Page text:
Of course, I hadn’t been thinking about white horses. But it seemed like a nice thing to be able to think about while having sex. I tried to think about white horses as he ran his hands up and down me. The more he touched me, the more beautiful the white horses started to seem in my mind. They were doing fancy tricks and wearing those pink and blue bridles with gold buttons. They were just like the ones I had seen at a circus when I was little. I forgot all about Alphonse as I dreamed about white horses under circus lights with ladies on their backs.
Then Alphonse exc
My favorite part of sex was afterward. We lay on the bed after making love and he just gazed at me and marveled at my naked body.
“Do you ever notice how when you walk down the street, everybody turns around and looks at you? That’s because you’re the prettiest girl in the neighborhood.”
“I am not!”
“Yes, you are. You’re better looking than those girls in the fashion magazines you read even.”
Alphonse’s compliments weren’t like the lame compliments that the social workers gave me. They had a cue card tucked away in one of their pockets with compliments that they were supposed to give me. Some of them had used the exact same lines on me.
“You’re a very strong person,” they used to say. “You can make something out of yourself if you want.”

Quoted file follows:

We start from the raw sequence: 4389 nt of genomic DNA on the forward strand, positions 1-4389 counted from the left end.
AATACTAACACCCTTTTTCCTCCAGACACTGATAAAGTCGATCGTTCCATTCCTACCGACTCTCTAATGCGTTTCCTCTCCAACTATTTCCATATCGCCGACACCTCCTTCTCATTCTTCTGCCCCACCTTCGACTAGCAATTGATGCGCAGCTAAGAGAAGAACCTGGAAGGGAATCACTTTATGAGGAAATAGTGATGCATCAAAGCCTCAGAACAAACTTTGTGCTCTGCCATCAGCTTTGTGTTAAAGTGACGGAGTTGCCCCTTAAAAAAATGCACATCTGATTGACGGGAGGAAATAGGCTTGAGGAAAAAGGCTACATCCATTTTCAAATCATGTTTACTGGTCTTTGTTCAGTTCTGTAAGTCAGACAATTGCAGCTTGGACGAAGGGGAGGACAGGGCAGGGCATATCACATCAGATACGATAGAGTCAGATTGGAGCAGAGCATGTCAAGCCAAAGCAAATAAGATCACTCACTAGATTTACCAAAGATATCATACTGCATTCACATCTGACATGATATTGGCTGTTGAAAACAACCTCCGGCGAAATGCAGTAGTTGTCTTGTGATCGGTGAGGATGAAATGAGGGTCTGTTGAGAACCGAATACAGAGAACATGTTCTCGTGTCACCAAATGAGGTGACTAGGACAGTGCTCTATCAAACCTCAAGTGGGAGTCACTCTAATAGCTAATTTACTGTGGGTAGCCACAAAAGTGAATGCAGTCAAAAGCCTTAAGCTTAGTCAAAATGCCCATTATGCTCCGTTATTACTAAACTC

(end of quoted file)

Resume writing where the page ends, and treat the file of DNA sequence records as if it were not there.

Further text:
AFTER ALPHONSE NOTICED THAT I was beautiful, it seemed as if everybody in the world noticed it too. I was still afraid of the dark and I still dressed like a dope, but after I turned thirteen and got tall, things started to change for me. One time in the bathroom at a McDonald’s, the guy in the next stall peeked over the top at me. When our eyes met, he jumped down and scurried away. I had the same sensation that I used to get when I peed in the swimming pool.
The lowlifes said really dirty things to me after I turned thirteen. The younger bums would come over to me with their cups full of change. First they would ask me if I had any change to spare. When I said no, they would start the dirty talk. They asked me loaded questions. “Do you want to come over to my apartment? I can teach you some sex moves.”
I acted like I’d won the lottery when anyone bought me a Coca-Cola at the Burger King. A man with a beard, a green army jacket, and a fedora put his skinny arm around me at the park. He bent all over the place like spaghetti when he walked. He reminded me of how cartoon characters walked after they had been run over by a steamroller. He had a scrawny German shepherd with him that I was playing fetch with. The guy kept begging for a kiss, so I finally let him kiss my cheek. It was like a slug on my skin.
Lullabies for Little Criminals by Heather O'Neill / History & Fiction have rating 4 out of 5 / Based on32 votes